This large, powerful dog has a short coat that comes in any recognised hound colour. He has drop ears, a deep chest, and a muscular physique. The tail is high, but doesn't curl over the back. When adult he is about 58-64cm tall and weighs 29-32kg.
- Dog suitable for experienced owners
- Some training required
- Enjoys active walks
- Enjoys walking one to two hours a day
- Large dog
- Minimum drool
- Requires grooming once a week
- Non Hypoallergenic breed
- Very vocal dog
- Not a guard dog
- May require training to live with other pets
- Great family dog
Developed by breeding various hounds and refined with the addition of the Greyhound, the Fox Terrier and even the Bulldog, the Foxhound dog breed has been used for hunting fox since the 18th century when the fox began to replace the deer as a popular quarry. Kept in packs on estates, so the wealthy could indulge their pastime, the Foxhound has always been a hunting pack dog primarily, rather than a pet or show dog.
Foxhounds are pack hounds through and through. Bred over centuries to hunt, he is not ideally suited to most modern homes and lifestyles, and has the stamina to run miles and miles every day – something that is beyond most homes! That said, he gets along well with other dogs and people – including children – and is a friendly, sociable dog.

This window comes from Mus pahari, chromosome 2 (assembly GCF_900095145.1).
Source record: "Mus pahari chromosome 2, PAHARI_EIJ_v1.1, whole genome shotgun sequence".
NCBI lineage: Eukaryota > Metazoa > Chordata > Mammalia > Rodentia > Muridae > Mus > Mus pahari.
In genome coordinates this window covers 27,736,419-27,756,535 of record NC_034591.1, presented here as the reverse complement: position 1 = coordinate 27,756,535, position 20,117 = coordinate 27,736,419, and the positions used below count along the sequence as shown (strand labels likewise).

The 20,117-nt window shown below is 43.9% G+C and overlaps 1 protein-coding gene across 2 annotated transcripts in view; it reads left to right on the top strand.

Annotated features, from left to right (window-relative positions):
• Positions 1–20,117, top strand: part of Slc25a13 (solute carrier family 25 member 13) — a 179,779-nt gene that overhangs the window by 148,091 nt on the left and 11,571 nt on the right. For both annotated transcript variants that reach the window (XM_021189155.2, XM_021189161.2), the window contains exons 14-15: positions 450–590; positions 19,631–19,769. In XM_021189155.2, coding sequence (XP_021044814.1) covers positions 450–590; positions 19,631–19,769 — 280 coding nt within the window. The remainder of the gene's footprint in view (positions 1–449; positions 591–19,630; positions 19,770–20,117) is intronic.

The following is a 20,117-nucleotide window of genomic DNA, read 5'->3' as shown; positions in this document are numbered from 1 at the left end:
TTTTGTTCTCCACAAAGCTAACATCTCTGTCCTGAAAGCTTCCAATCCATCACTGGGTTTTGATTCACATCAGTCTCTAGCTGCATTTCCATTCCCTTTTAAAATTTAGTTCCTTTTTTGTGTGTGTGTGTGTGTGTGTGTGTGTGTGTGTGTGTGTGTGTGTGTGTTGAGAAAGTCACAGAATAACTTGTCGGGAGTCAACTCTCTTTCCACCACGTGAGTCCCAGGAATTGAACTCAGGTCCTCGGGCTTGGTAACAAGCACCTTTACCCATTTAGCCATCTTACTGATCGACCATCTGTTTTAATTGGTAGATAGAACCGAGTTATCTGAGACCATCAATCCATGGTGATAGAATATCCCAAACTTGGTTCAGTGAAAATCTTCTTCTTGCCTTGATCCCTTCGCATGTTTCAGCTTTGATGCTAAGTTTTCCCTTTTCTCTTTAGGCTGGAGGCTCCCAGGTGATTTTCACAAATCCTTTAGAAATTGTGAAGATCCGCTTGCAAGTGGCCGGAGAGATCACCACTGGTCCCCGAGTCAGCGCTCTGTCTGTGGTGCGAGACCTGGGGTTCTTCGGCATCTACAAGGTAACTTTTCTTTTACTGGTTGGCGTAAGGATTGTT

The Foxhound is a very hardy breed with few health problems commonly encountered.
The Foxhound needs at least two hours of free running a day. Bred to hunt all day in all kinds of conditions, he has great stamina and loves nothing more than following his nose
Large breed dogs, as well as having large appetites, benefit from a different balance of nutrients including minerals and vitamins compared to smaller-breed dogs. The Foxhound, with his deep chest, is more prone to bloating and stomach problems; smaller, more frequent meals can help minimise this risk.
The short, smooth coat is dense, offering protection against the weather and also any hazards when hunting – brambles and so on. A quick brush once a week is all that is necessary to keep the coat in good order.
Best Dog Breeds for Children
While many dogs are traditionally thought of as being good with children , all dogs and children need to be taught to get on with and respect each other, and be safe together. Even so, dogs and young children should never be left alone together and adults should supervise all interactions between them.